This coming week from March 7 to 9, Hinman Production Company will be bringing the sixth biannual sketch comedy show, Binghamton Night Live (BNL), to the stage.

The production, an hour and a half long with a 10-minute intermission, will be held in the Hinman Commons. It will be co-directed by Sarah Coffey, a senior double-majoring in English and music, and Henry Sinnott, a sophomore double-majoring in math and economics. Both of the directors have participated in BNL before. However, this is their first time directing a comedy show, though Coffey has experience as a musical theatre director. Both share the directing tasks equally.

According to Sinnott, the potential difficulties of co-directing weren’t present during production.

“We know the other one is thinking the exact same thing,” Sinnott said. “It’s been a very smooth process, we’ve both had similar goals.”

Some of the sketches this semester include a frat-themed superhero, an oversharing professor and a possessed guitar.

Although this is the sixth edition of BNL, the production team is adding new surprises to the show, including audience participation.

BNL began during the spring of 2016. Production was halted the following semester but has carried on every semester since then. This semester, a team of 12 writers met for a week and a half to collaborate and write sketches together. At the end of the process, a vote between the writers decided what would move to production. The first act will feature eight sketches and open with a digital short, and the second act will also feature eight. By the end of the writing process, the directors and a team of 17 actors had the daunting the task of bringing the sketches to life.

Brian Walsh, an actor in the production and a senior majoring in English, cited his love for comedy and performance as reasons for joining BNL.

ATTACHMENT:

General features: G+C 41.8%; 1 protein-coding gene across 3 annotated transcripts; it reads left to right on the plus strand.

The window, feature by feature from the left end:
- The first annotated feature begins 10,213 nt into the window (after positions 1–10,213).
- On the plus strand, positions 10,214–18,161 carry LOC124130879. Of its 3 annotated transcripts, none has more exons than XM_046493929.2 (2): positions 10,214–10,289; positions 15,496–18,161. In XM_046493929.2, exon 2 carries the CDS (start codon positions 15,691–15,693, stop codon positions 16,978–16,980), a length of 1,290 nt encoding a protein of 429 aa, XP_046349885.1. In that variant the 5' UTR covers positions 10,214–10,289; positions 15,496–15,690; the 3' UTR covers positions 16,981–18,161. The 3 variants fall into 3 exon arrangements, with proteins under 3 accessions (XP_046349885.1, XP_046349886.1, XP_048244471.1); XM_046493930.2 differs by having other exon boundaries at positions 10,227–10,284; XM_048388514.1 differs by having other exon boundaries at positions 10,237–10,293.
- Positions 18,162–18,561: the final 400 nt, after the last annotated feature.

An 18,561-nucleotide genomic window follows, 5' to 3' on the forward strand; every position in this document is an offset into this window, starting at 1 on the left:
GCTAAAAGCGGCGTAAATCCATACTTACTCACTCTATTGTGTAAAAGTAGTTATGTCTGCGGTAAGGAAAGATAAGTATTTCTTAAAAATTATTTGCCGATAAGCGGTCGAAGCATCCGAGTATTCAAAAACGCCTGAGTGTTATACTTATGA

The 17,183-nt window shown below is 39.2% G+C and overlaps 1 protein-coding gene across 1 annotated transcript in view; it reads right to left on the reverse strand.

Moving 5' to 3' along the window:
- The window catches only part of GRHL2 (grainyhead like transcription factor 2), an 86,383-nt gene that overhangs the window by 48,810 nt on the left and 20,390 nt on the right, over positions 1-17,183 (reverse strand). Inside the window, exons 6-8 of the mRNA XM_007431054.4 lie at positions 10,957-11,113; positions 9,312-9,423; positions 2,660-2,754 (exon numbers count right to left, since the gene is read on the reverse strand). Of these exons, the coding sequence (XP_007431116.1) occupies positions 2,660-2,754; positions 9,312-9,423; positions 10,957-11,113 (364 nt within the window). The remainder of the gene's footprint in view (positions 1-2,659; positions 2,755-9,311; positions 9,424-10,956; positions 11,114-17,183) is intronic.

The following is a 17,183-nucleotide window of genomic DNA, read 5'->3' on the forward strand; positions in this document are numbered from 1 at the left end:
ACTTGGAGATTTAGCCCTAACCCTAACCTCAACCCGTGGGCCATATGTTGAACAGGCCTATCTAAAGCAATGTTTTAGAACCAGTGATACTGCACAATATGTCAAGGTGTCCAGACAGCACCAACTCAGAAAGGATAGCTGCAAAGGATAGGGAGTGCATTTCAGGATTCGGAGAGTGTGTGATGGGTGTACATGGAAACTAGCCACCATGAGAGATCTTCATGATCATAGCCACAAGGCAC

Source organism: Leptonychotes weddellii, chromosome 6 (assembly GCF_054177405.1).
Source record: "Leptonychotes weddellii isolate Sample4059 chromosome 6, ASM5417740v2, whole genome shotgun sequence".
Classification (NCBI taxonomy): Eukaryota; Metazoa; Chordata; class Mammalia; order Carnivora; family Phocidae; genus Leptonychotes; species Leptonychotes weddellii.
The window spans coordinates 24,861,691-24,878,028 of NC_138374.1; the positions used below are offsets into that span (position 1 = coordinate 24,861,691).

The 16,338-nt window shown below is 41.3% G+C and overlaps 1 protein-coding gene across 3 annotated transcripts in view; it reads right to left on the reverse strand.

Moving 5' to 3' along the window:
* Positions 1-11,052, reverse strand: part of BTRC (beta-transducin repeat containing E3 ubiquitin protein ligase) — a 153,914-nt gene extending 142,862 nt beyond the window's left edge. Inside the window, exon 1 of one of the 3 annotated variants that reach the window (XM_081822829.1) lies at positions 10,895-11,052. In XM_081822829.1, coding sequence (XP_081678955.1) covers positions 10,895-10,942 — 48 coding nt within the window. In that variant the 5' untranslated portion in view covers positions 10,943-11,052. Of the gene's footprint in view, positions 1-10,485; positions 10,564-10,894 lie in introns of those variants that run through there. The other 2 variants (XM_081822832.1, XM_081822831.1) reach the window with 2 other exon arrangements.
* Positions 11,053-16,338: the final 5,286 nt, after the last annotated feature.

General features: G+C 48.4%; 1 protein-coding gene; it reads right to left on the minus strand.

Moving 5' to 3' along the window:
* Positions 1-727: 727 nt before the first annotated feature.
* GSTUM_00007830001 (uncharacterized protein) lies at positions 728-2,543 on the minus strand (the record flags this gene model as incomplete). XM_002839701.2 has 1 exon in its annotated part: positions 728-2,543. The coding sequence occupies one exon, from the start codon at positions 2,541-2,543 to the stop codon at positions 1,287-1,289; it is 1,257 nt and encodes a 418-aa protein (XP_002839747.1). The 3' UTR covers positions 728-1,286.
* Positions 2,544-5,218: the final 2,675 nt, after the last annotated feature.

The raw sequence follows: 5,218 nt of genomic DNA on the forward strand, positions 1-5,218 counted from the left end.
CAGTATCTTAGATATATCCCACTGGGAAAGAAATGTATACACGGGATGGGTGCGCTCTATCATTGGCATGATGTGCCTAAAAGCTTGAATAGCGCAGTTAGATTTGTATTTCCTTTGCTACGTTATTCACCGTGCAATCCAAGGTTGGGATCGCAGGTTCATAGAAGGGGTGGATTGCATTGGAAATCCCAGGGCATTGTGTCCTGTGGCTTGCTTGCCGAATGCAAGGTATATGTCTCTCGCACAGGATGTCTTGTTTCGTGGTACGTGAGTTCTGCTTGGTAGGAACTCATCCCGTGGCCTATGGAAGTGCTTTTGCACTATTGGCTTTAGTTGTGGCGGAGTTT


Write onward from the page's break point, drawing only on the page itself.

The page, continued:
“The idea of being able to write our own stuff and put on comedy that had never been performed anywhere, that just seemed so exciting to me, and I knew I had to do it from the second I heard about it,” Walsh said.

Walsh has been with BNL from the beginning and said he is sad that this performance will be his last, but is proud of what BNL has become.

“If I ever come back to this school in the future, I would want to come by on a weekend to see what they’re doing years from now,” he said.

For Maddy Ross, an actress in the production and a sophomore majoring in cinema, the sixth edition of BNL marked her first performance with the group.

“I like making people laugh and performing,” Ross said. “I will definitely do BNL again. It’s a fun group of people and very welcoming. No one’s afraid to be goofy out there, and I feel like that’s reflected in the sketches. Everyone’s out there.”

Walsh said that the audience should appreciate the behind-the-scenes work writers put into each scene.

“The writers get unfairly overlooked,” Walsh said. “The writers made all this insanity possible. Shout-out to them.”

Ultimately, both Coffey and Sinnott said they feel that this production is the best BNL show yet.

“We don’t want to be biased, but we feel like we are very blessed with the writers and actors who came out to audition this semester,” Sinnott said.

BNL’s performance will take place in Hinman Commons this Thursday, Friday and Saturday at 8 p.m. Tickets are $1 at the door.